11. Parcels defined to be ROW are not magic.

The Parcels>Create ROW tool is just a combination offset/join/fillet/define from objects command.

It is not magic.

It cannot create cul de sacs or knuckles or other things along those lines. You can accomplish the same thing yourself (and in my opinion often better) when you offset your alignment, make culdesacs using circles, fillet and trim, and Define From Objects.

Moving your alignment after your parcel is defined does not automatically make every lot you have laid out magically move the way you want.

This is the result you get if you try that. And it is ugly. See Rule Number 13 for strategy on how to avoid this problem.

Civil 3D Parcel Help Civil 3D Parcel HelpBefore Moving (Left)

After Moving (Right)










12. Parcels are picked by their area label.


Whenever Civil 3D asks you to "Choose Parcel" or "Pick Parcel" it wants you to choose an area label. NOT a parcel segment/lot line.

13. When making revisions, erase lot lines from the "inside-> out"

Not a magic bullet, but this is what I find works best when you are trying to revise an alignment and redo your parcels.

Start Erasing from the INSIDE-> OUT
For example:
Erase Individual Lot Lines
Erase ROW
If necessary, erase Back of Lot Target Line
Pay attention- don't leave hanging chads or leaky buckets as you work
Revise alignment
Re-offset and make new ROW
Re-offset and make new Back of Lot Target Line, if necessary
Re-Layout Lots

14. Disable Autosave. Use REAL Save. Learn how to use audit and fix your "Rule Violations" before save.

Every time you save, Civil 3D tries to regen. If you have a drawing chock full of errors, parcel juice and other junk, it will crash on save. Not pretty. Autosave will kill you here.

So you make some edits, and before you have a chance to erase the hanging chads, the phone rings. Autosave kicks in while you are on the phone and you are crashed.

Recovering drawings is a waste of time in my opinion. The really good hard crashes destroy any chance you have of coming back to life.

To prevent this:
-Turn your autosave OFF. Yes, I did say that. OFF.
-Check your drawing for violations of the Rules.
-Use audit. Type "Audit" in the command line. Have it fix errors. (note: sometimes audit can cause a crash for the same reasons. If you run it first without fixing errors, it will alert you to some problems. Check your buckets and chads. Then run it again to fix the errors.)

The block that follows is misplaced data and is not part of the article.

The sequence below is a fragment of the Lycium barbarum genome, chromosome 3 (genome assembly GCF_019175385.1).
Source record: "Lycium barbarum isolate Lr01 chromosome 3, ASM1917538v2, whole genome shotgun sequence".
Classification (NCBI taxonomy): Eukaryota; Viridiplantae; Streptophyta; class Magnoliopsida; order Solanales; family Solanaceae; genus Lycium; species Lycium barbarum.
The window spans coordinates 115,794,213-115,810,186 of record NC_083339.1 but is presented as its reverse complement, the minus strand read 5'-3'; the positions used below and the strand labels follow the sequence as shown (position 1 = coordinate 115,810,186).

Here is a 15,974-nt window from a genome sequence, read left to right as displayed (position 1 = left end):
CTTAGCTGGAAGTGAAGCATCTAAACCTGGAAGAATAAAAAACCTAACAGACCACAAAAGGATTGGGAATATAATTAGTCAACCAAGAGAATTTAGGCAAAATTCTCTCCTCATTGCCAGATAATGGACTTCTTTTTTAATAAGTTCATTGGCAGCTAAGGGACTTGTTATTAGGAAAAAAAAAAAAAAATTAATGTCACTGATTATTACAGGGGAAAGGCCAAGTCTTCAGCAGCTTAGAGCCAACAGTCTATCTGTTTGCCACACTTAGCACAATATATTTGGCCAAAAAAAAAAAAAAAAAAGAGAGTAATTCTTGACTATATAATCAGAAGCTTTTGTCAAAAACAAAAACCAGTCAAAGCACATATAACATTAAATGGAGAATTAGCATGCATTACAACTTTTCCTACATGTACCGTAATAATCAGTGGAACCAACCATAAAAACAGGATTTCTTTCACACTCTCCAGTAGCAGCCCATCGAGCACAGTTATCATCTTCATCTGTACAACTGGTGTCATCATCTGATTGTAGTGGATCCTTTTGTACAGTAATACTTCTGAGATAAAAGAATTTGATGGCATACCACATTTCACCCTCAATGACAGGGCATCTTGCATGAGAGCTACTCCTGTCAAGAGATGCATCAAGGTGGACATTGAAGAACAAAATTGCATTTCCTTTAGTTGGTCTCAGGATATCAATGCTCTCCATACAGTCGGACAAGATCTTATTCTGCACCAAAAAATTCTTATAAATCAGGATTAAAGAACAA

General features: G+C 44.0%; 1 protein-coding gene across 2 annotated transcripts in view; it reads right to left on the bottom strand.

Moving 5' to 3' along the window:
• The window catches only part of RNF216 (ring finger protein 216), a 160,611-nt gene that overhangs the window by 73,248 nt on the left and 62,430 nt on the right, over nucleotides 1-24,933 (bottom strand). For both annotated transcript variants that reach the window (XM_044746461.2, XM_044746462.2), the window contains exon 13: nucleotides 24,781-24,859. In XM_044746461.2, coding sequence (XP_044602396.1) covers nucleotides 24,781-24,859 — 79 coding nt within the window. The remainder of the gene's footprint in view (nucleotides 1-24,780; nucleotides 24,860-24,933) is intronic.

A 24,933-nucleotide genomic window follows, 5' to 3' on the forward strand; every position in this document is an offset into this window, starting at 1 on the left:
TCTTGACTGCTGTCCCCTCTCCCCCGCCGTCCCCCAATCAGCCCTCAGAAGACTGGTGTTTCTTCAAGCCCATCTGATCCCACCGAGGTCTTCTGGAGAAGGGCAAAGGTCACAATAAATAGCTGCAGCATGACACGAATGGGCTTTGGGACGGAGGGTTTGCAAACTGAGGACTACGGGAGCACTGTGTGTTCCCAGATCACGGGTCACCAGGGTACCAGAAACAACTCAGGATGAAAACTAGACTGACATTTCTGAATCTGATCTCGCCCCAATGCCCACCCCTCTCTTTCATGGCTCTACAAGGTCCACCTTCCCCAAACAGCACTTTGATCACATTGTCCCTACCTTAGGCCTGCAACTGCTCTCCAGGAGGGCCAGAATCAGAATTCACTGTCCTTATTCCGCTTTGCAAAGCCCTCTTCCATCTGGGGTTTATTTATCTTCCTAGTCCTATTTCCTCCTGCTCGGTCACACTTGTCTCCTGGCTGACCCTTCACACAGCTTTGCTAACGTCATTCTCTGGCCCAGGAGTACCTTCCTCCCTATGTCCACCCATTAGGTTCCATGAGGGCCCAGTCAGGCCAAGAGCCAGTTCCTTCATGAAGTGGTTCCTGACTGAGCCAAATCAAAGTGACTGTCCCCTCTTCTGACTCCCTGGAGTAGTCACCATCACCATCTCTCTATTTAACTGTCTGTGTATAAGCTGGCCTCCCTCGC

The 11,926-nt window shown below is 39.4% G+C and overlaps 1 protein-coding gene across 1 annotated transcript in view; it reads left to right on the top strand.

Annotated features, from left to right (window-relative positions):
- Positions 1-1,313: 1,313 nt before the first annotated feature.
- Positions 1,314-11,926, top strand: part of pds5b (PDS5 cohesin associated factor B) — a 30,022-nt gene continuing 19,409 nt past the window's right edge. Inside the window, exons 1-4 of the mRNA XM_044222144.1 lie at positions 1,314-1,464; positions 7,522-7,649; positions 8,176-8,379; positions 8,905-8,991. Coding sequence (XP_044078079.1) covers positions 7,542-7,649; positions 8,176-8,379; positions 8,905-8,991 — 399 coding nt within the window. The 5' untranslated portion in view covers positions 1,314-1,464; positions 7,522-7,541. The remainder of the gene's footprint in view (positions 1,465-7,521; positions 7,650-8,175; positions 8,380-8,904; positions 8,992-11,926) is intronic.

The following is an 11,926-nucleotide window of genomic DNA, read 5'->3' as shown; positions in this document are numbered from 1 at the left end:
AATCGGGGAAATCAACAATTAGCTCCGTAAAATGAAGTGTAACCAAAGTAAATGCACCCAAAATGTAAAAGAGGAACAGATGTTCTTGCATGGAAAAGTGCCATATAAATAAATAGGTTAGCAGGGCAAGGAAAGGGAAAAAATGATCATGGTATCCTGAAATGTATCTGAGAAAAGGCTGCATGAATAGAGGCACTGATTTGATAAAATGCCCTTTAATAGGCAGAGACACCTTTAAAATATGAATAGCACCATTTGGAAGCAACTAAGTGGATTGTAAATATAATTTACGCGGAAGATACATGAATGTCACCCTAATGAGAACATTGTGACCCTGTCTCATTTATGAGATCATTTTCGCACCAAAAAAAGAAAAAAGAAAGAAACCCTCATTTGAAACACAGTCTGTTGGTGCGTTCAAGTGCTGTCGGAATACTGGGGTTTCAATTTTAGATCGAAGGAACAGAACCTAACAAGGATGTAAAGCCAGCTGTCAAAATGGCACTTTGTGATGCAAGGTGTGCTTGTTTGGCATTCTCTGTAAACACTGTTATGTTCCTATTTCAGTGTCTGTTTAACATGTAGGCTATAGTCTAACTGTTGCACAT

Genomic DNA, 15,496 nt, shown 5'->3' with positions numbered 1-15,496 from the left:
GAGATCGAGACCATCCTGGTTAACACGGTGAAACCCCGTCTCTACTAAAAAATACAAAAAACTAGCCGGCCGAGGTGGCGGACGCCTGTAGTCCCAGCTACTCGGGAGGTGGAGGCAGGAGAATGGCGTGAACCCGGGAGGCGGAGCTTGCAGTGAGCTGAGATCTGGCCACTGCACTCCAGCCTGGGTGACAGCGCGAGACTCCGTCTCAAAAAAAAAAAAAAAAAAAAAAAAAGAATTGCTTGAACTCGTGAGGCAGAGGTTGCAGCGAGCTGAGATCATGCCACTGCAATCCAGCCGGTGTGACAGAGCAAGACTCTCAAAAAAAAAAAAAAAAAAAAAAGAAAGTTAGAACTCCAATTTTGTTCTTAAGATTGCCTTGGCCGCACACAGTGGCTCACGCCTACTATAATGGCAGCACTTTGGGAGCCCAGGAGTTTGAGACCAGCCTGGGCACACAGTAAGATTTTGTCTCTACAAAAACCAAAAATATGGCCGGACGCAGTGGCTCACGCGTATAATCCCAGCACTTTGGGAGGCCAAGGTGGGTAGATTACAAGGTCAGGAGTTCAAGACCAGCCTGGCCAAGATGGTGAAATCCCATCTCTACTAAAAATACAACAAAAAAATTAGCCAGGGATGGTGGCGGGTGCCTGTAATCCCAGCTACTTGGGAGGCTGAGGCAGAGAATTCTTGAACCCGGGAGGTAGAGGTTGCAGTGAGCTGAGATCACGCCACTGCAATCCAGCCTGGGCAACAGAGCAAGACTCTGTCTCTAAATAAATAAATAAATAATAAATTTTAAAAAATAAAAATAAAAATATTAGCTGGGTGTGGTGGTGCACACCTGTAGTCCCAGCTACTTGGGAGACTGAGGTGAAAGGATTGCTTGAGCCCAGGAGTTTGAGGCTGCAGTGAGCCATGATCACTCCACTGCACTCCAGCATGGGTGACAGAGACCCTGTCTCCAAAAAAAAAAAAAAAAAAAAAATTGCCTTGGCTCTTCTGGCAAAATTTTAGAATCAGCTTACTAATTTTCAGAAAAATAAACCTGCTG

-Save your drawing using the Save Button or File>Save (I added mine to my tool palette)
-When parceling, save every 10 minutes or so. I haven't used autosave in years, it is just habit to hit the button.
-Every so often, do a real backup. Not the worthless .bak file, I mean- -File>Save-As in some safe place.
-I often do a File>Save-As of my drawing as it looks with just Boundary, Back of Lots, ROW and Alignments and start with that one for revisions.
-Use the "Regen" command with the same caution as save. Also in that category is Plot, amongst others

These are just things that have worked for me. I'd love feedback!

6 Comments:

Kirk Noonan said...

Excellent. Perhaps one addition - If your alignment geometry includes spirals, it is preferable to use the ROW tool instead of offsetting and it is then mandatory to use one of the create by layout tools (slide angle, etc...) for lot creation.
Very good explanation of the do's and don'ts.

Anonymous said...

this is great- thank you so much!! I'm just getting started and this is making a lot of sense. Thanks again.
lee

Anonymous said...

Comment/Query to Kirk:

Spirals that you make sound like would be on the interior of a subdivision?

Wouldn't they normally be found along a Boundary Line of this hypothetical Subdivision Kirk?

Don Reichle

Patrick Lau said...

Thanks for the tips! I started using C3d for the first time doing some parcel work and started creating parcels by closed polys and my drawing got so corrupted it was useless. So I started over using your tips and viola! Everything worked fine. I did a 212 lot Subdivision with no Fatal Errors........Thanks!

Just wondering one thing.....do you know of a way to get a error closure in any of the reports?

thanks again!

Anonymous said...

Currupt drawings!!
This is rediculous! I spend more time reloading civil 3d than I do designing/learning. I admit I don't know what I'm doing yet, And Dana's sugestions of putting everything on diferent sites might be what I did wrong. I save frequently, but this is like saying wear a safty harnes when you are working on the top of a skyscraper. Thats fine, but I didn't upgrade to be put on top of the building.... Why have a program that is so damn buggy???

Wesley Ashworth
washworth@davisengineeringcompany.com

Wesley Ashworth said...

O.k., I've used C3d for a couple months now and am very impressed. It is extremely powerful software. But please, autodesk, work on making software that is more fool proof for us "I don't need no stinkin trainin!" macho types. software shouldn't lock up, but it's worth the frustration.

Wesley